Stress Myocardial Perfusion Scan
What is a stress myocardial perfusion scan?
Myocardial perfusion is an imaging test. It's also called a nuclear stress test. It is done to show how well blood flows through the heart muscle. It also shows how well the heart muscle is pumping. For example, after a heart attack, it may be done to find areas of damaged heart muscle. This test may be done during rest and while you exercise.
A myocardial perfusion scan uses a tiny amount of a radioactive substance, called a radioactive tracer. The tracer travels through the bloodstream and is absorbed by the healthy heart muscle. On the scan, the areas where tracer has been absorbed look different from the areas that do not absorb it. Areas that are damaged or don't have good blood flow do not absorb the tracer. The damaged areas may be called “cold spots” or “defects.”
A stress myocardial perfusion scan assesses blood flow to the heart muscle when it is stressed. The heart is usually “stressed” from exercise. But, if you are unable to exercise, the heart can be stressed by taking a certain medicine that increases your heart rate or dilate blood vessels as would occur during exercise.
After the radioactive tracer is injected, a special type of camera is used that can detect the radioactive energy from outside the body. The camera takes images of the heart during stress and again later at rest. The two sets of images are compared.
Why might I need a stress myocardial perfusion scan?
Your doctor may order a stress myocardial perfusion scan for:
- Chest pain, either new onset or occurring over a period of days or longer
- To diagnose coronary artery disease (CAD), which is the narrowing of the coronary arteries
- After a heart attack (myocardial infarction, or MI) to assess heart muscle damage
- To assess blood flow to areas of the heart muscle after coronary artery bypass surgery, angioplasty, or stent placement.
There may be other reasons for your healthcare provider to recommend a stress myocardial perfusion scan.
What are the risks of a stress myocardial perfusion scan?
Risks of the scan may include:
- The exercise part of the test may lead to rare instances of abnormal heart rhythms, chest pain, or heart attack due to the stress on the heart caused by the exercise.
- The needle used to put in the IV may cause some pain.
The injection of the radioactive tracer may cause some slight discomfort. Allergic reactions to the tracer are rare.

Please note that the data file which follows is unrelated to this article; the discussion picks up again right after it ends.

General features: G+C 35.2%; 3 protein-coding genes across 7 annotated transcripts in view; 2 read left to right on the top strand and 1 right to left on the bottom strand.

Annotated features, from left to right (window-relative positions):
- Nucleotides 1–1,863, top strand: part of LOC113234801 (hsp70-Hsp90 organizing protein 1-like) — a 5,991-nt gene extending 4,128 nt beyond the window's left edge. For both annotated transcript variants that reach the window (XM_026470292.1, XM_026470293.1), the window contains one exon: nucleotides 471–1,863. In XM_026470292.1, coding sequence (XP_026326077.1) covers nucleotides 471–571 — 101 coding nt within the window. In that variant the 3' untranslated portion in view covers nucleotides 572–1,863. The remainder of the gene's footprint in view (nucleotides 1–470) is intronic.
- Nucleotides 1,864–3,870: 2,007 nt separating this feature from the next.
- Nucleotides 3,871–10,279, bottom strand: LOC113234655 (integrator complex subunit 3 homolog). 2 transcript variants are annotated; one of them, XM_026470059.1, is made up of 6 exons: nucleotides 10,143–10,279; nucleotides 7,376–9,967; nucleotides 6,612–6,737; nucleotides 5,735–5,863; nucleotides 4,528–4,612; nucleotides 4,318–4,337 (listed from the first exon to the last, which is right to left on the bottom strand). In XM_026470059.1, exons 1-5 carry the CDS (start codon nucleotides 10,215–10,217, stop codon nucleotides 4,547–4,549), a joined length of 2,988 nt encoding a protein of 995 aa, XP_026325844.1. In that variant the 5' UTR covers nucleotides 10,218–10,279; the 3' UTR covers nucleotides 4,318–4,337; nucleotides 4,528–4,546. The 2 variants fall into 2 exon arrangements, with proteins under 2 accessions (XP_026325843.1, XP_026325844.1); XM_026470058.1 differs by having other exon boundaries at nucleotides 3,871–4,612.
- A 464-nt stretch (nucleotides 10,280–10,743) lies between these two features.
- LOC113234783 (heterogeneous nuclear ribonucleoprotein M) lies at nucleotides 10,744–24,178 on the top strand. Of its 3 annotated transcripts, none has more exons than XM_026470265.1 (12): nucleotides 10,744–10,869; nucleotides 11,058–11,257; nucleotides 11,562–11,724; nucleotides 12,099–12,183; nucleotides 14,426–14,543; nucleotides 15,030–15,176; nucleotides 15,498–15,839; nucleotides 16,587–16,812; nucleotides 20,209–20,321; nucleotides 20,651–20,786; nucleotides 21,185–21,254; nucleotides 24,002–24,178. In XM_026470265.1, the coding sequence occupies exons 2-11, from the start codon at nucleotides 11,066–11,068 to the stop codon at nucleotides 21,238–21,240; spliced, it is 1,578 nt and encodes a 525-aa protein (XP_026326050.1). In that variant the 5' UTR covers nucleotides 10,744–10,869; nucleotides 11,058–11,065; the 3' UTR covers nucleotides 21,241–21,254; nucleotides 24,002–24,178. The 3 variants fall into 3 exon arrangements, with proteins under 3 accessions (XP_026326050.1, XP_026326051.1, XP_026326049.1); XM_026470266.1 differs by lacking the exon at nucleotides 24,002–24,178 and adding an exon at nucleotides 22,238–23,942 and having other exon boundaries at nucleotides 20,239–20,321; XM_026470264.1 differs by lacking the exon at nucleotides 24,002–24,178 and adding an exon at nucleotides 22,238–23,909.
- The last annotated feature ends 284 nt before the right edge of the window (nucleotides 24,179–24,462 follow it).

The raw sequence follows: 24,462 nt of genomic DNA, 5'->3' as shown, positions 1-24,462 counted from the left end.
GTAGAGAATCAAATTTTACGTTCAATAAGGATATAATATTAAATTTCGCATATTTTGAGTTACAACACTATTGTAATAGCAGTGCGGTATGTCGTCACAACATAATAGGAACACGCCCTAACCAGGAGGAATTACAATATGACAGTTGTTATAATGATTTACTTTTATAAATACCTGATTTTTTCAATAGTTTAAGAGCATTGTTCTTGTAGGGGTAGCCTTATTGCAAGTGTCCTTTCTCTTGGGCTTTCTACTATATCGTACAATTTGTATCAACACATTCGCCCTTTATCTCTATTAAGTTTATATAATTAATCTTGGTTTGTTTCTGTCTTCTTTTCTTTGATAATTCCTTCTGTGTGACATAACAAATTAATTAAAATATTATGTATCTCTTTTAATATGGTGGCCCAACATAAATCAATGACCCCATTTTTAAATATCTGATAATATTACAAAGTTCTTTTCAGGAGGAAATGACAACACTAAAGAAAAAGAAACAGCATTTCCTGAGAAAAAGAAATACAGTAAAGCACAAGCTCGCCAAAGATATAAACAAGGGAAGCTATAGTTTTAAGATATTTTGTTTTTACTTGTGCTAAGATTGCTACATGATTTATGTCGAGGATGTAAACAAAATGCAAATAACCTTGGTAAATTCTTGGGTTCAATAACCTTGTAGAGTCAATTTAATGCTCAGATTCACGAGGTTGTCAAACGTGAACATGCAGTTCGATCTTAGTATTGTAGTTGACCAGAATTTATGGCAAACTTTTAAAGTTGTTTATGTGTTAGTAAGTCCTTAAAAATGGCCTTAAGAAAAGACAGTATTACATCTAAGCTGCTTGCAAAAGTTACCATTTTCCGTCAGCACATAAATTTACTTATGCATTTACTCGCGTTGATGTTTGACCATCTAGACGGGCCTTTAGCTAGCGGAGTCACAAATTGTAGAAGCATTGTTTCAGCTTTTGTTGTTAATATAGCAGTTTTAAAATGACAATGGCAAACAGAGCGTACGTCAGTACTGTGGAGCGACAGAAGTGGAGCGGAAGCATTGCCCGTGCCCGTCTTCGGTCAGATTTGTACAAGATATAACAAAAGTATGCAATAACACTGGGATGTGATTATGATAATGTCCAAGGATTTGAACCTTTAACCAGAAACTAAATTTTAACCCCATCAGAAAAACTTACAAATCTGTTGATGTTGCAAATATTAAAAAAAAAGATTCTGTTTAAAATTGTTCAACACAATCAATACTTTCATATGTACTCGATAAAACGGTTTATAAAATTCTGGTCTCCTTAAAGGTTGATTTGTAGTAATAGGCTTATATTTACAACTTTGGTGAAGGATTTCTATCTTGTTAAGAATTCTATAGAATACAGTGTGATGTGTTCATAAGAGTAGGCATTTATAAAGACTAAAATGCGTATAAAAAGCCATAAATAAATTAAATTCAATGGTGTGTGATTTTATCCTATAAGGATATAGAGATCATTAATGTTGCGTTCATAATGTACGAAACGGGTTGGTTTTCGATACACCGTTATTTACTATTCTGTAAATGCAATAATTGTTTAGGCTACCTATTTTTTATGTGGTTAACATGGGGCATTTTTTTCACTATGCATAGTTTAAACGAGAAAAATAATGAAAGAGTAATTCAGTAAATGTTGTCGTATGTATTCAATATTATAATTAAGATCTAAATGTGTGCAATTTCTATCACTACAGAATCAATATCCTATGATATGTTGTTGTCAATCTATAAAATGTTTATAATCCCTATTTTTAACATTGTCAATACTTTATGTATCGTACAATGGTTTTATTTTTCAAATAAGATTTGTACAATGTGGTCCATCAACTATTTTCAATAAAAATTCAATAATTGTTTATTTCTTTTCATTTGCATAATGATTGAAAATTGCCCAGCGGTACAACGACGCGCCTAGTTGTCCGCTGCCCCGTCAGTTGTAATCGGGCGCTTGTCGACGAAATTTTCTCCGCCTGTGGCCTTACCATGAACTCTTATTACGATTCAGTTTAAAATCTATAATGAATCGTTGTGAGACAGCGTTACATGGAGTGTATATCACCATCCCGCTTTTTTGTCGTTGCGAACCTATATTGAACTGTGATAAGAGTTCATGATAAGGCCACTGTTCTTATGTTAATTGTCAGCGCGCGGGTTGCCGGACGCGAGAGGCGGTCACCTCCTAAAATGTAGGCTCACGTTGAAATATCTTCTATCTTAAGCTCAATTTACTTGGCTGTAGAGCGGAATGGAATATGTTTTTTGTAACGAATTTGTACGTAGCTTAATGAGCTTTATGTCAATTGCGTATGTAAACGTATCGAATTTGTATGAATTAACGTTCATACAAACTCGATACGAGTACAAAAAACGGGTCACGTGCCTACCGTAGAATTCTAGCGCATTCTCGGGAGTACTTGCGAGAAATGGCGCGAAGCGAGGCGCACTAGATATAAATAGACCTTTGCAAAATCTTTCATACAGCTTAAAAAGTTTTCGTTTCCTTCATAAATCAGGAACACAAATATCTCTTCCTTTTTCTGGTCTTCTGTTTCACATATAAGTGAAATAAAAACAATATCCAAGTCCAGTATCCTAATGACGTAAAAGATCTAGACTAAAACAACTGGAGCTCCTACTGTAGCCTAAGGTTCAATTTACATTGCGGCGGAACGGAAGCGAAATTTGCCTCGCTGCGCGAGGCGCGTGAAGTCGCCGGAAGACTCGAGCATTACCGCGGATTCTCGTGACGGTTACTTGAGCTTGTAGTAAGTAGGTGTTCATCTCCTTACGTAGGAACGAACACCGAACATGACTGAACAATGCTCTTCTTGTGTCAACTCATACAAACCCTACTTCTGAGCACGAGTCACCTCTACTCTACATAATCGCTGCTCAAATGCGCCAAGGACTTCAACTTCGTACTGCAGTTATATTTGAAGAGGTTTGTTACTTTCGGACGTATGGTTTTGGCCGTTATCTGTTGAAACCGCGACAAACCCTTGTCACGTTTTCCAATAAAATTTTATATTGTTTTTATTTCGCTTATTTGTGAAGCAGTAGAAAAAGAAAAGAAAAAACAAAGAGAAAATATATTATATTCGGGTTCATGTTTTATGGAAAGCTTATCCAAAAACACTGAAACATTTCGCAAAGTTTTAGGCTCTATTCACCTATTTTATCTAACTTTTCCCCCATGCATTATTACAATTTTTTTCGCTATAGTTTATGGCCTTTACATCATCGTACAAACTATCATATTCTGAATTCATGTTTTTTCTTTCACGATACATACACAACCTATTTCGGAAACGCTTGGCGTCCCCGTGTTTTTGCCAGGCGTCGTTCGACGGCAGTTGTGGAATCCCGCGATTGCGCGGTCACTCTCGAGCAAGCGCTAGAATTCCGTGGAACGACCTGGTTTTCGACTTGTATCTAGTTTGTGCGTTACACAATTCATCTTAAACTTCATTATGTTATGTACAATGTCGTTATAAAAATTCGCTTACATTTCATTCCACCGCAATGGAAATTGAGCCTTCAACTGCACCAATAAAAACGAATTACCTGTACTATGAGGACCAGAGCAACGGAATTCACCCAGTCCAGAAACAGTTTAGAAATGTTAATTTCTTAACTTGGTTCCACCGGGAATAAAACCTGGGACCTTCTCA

- If your heart is stressed using medicine, you may feel anxious, dizzy, nauseous, shaky, or short of breath or chest pain for a brief period.
You may want to ask your healthcare provider about the amount of radiation used during the procedure and the risks related to your particular situation.
There may be other risks depending on your specific medical condition. Be sure your healthcare provider knows about all of your medical conditions.
Make a list of questions you have about the procedure. Be sure to discuss these questions with your healthcare provider before the procedure. Bring a family member or friend to the appointment to help you remember your questions and concerns.
Certain factors may interfere with or affect the results of this test. These include:
- Use of medicines containing theophylline
- Caffeine intake within 48 hours of the procedure
- Smoking or using any form of tobacco within 48 hours of the procedure
- Certain heart medicines, such as those that slow the heart rate
How do I prepare for a stress myocardial perfusion scan?
Your healthcare provider will explain the procedure to you and you can ask questions.
You will be asked to sign a consent form that gives your permission to do the test. Read the form carefully and ask questions if anything is not clear.
Tell your healthcare provider if you are allergic to or sensitive to medicines, local anesthesia, contrast dyes, iodine, tape, or latex.
You may need to fast (not eat or drink) before the procedure. Your healthcare provider will give you instructions as to how long to withhold food or liquids. Do not eat or drink anything that contains caffeine for at least 48 hours before the procedure. Also, avoid any prescription and over-the-counter medicines that contain caffeine.
- If you are scheduled for a pharmacologic myocardial perfusion scan, you will need to avoid taking any medications containing theophylline or caffeine. Coffee, even decaffeinated, is not allowed, as it contains some caffeine. Medications for asthma may contain theophylline. If you have asthma, inform your healthcare provider. Theophylline medications should be stopped 48 hours prior to the test.
- Medications that contain caffeine and all food and drink containing caffeine should be held for 48 hours, too.
- If you are pregnant or think you may be, tell your healthcare provider. Radiation exposure during pregnancy may lead to birth defects.
- If you are breastfeeding, tell your healthcare provider. Radioactive tracer can contaminate breast milk.
- Tell your healthcare provider of all medicines (prescription and over-the-counter), vitamins, herbs, and supplements that you are taking.
- Tell your healthcare provider if you have a pacemaker or implantable cardioverter defibrillator.